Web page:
There Are Many Different Methods For Leaving Assets To Family

A person may be quite concerned about what will happen with their family when they pass away. Thankfully, a person's support of their family doesn't have to end with their death. A person can leave assets to their family members.

Providing financial support for family members is one of the goals estate plans can be directed towards. As a note, there is not just one way to leave family members assets in an estate plan. Rather, multiple different mechanisms are available for making such gifts. A person could make a will leaving gifts to family, set up a trust for the benefit of family members, name family members as beneficiaries for assets that pass through a beneficiary designation or make gifts to their family members during their lifetime, just to name a few options.

Now, the fact that there are many different ways assets could be left to relatives does not mean that what methods a person who has a goal of leaving assets to family members decides to use in their estate plan to try to achieve this goal is unimportant. On the contrary, it can make a big difference.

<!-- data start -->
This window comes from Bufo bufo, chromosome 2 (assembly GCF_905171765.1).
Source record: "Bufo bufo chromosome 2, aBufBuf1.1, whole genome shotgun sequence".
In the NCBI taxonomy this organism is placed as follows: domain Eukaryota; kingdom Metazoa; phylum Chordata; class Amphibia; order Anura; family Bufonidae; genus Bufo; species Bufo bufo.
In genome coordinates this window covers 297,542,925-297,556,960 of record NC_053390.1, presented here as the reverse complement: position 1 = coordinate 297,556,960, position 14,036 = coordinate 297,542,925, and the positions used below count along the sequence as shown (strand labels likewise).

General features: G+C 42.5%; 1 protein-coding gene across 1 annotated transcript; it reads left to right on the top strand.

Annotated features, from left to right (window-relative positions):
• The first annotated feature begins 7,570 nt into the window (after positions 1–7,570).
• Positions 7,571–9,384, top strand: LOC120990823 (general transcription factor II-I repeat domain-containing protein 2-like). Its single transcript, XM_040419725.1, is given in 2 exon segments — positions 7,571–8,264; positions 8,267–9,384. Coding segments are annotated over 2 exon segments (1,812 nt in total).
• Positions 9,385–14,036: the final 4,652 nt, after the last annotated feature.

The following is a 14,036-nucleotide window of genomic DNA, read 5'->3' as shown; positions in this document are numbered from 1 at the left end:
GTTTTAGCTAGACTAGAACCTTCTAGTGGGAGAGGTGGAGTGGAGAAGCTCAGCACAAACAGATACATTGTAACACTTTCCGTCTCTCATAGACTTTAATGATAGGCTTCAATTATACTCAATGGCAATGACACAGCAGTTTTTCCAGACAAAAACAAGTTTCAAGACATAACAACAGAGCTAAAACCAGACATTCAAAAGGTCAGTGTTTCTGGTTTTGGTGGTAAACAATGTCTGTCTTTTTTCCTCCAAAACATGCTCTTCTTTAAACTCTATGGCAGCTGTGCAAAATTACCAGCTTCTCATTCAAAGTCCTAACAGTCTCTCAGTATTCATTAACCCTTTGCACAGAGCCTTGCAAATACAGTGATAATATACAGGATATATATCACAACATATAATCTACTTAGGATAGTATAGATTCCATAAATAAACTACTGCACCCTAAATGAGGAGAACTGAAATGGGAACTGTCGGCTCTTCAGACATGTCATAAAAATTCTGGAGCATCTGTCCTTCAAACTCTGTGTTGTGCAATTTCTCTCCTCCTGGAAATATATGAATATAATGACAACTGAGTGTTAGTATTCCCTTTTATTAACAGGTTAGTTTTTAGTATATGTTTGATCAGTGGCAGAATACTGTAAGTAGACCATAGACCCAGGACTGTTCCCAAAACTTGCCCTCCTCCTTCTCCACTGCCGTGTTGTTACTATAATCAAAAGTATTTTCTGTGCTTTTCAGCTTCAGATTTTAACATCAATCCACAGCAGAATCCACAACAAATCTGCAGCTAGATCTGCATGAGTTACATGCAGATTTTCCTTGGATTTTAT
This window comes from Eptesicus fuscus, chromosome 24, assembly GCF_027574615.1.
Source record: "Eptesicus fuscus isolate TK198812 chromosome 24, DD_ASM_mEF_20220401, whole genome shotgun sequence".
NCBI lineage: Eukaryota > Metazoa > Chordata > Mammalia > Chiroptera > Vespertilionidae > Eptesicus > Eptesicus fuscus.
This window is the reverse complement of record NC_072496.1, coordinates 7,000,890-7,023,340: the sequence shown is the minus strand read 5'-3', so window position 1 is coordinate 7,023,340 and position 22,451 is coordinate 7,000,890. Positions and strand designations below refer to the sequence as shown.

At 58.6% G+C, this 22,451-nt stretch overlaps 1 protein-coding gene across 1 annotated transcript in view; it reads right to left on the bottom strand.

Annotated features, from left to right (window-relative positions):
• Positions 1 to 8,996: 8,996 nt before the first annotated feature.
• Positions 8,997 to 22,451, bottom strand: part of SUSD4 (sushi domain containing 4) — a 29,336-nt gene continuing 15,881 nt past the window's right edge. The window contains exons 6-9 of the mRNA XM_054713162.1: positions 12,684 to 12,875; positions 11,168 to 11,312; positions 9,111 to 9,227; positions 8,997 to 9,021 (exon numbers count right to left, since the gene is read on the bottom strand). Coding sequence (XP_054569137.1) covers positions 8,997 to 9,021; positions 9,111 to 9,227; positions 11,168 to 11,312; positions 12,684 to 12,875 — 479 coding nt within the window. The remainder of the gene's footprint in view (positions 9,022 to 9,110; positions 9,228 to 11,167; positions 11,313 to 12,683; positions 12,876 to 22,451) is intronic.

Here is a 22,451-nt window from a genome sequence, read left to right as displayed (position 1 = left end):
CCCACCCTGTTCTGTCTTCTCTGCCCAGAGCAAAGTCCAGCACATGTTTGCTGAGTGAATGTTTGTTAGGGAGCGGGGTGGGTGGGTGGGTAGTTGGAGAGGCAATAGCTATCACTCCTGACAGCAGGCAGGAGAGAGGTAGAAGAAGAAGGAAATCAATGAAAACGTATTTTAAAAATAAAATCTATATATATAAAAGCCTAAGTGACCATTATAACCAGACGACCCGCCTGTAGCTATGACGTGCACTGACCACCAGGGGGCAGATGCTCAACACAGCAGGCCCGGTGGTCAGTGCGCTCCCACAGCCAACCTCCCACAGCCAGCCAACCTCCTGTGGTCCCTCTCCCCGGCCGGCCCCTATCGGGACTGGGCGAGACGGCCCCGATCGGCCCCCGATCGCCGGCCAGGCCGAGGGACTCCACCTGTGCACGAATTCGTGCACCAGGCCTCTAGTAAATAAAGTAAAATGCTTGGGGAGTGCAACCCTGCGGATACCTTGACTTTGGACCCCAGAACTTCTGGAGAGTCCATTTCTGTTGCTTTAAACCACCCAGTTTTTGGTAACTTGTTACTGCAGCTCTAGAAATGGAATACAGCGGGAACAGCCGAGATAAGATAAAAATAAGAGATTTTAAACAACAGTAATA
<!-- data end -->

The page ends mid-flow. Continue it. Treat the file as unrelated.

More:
Many different things could potentially get in the way of a family member a person is trying to leave assets to getting the full benefit of the assets upon the person’s death. One is tax consequences. Another is issues arising during the probate process that result in the process requiring more resources to get through than otherwise would have been necessary.

Which mechanisms a person picks for leaving assets to family could impact how likely such roadblocks to their goals fully be reached would be to arise. Which estate planning mechanisms would be best at avoiding such roadblocks varies depending on a person's situation, what assets they are wanting to leave to family, their family's circumstances and other factors. Skilled estate planning attorneys understand how different circumstances can impact what the best ways would be for a person to set up their estate plan for achieving the goals they have, and can help individuals with complex issues such as issues regarding how best to make desired gifts to family members.

Source: U.S. News & World Report, "5 Estate Planning Strategies to Keep Your Money in the Family," Maryalene LaPonsie, Nov. 19, 2015

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